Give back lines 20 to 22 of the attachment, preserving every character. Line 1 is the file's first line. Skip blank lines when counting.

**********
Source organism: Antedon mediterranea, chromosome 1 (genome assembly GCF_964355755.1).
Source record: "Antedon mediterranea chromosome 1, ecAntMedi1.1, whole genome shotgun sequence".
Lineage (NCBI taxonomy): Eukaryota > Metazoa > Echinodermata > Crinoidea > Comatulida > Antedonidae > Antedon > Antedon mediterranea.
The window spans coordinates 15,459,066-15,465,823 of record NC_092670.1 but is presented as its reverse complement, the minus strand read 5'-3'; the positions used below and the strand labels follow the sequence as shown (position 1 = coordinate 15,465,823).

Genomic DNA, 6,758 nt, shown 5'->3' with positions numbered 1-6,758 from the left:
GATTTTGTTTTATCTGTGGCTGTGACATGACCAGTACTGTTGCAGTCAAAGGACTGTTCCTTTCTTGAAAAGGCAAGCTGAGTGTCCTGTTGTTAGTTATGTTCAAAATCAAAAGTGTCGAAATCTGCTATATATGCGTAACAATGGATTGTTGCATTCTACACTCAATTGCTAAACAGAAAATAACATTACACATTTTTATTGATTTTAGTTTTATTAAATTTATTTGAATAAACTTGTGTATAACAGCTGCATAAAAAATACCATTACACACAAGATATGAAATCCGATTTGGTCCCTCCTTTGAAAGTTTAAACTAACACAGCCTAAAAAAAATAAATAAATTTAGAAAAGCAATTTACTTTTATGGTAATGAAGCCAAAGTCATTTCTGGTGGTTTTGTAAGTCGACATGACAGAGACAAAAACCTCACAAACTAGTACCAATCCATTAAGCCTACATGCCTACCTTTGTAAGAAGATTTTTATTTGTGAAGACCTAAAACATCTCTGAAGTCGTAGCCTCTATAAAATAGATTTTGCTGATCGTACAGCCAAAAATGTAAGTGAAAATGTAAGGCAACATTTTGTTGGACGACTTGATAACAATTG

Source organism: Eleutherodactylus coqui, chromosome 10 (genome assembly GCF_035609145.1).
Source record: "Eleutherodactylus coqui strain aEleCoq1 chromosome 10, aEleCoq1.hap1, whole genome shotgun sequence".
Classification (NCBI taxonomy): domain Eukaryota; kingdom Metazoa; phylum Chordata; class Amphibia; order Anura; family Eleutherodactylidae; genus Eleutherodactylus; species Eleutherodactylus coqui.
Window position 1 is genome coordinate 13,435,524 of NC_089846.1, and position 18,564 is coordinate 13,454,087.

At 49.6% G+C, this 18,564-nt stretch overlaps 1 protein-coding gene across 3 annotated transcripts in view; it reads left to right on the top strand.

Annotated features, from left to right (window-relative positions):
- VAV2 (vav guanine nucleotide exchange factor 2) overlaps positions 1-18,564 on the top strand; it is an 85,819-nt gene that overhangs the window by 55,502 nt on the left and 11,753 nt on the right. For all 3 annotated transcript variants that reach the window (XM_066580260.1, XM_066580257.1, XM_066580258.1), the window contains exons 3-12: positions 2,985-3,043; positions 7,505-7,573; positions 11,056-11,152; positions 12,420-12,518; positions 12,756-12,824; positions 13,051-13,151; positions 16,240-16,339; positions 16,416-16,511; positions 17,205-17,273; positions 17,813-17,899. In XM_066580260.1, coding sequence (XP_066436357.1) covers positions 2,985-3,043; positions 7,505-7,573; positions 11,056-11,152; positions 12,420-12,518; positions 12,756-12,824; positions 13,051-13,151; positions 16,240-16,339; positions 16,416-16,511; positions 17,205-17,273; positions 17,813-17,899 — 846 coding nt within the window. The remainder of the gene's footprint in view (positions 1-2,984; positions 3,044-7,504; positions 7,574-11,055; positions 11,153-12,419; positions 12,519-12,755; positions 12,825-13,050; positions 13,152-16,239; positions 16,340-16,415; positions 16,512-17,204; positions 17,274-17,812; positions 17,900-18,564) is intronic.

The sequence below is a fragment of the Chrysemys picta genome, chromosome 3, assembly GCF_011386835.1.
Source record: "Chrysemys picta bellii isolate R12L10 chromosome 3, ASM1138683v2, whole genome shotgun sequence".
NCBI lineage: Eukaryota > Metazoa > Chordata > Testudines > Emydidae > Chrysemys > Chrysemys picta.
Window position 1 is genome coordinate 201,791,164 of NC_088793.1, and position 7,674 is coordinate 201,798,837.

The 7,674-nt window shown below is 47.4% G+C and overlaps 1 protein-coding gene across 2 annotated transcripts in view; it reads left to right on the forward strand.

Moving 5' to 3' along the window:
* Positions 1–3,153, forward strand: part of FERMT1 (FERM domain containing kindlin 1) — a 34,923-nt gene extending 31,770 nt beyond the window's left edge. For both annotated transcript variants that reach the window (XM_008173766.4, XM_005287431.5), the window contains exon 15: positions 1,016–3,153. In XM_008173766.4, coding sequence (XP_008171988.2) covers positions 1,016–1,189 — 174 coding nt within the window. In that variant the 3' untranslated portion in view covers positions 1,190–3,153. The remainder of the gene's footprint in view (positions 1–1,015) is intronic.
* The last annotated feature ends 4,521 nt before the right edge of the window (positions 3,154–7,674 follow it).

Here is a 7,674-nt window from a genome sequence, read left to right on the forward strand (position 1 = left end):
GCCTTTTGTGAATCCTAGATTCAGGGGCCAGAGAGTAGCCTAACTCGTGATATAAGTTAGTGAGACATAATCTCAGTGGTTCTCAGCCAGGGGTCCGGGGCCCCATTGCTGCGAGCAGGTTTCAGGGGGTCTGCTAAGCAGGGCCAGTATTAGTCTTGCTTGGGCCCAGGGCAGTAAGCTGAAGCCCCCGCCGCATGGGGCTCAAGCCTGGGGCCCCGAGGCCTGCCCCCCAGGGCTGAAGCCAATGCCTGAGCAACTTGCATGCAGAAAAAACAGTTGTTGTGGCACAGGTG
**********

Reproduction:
* Positions 1–3,153, forward strand: part of FERMT1 (FERM domain containing kindlin 1) — a 34,923-nt gene extending 31,770 nt beyond the window's left edge. For both annotated transcript variants that reach the window (XM_008173766.4, XM_005287431.5), the window contains exon 15: positions 1,016–3,153. In XM_008173766.4, coding sequence (XP_008171988.2) covers positions 1,016–1,189 — 174 coding nt within the window. In that variant the 3' untranslated portion in view covers positions 1,190–3,153. The remainder of the gene's footprint in view (positions 1–1,015) is intronic.
* The last annotated feature ends 4,521 nt before the right edge of the window (positions 3,154–7,674 follow it).

Here is a 7,674-nt window from a genome sequence, read left to right on the forward strand (position 1 = left end):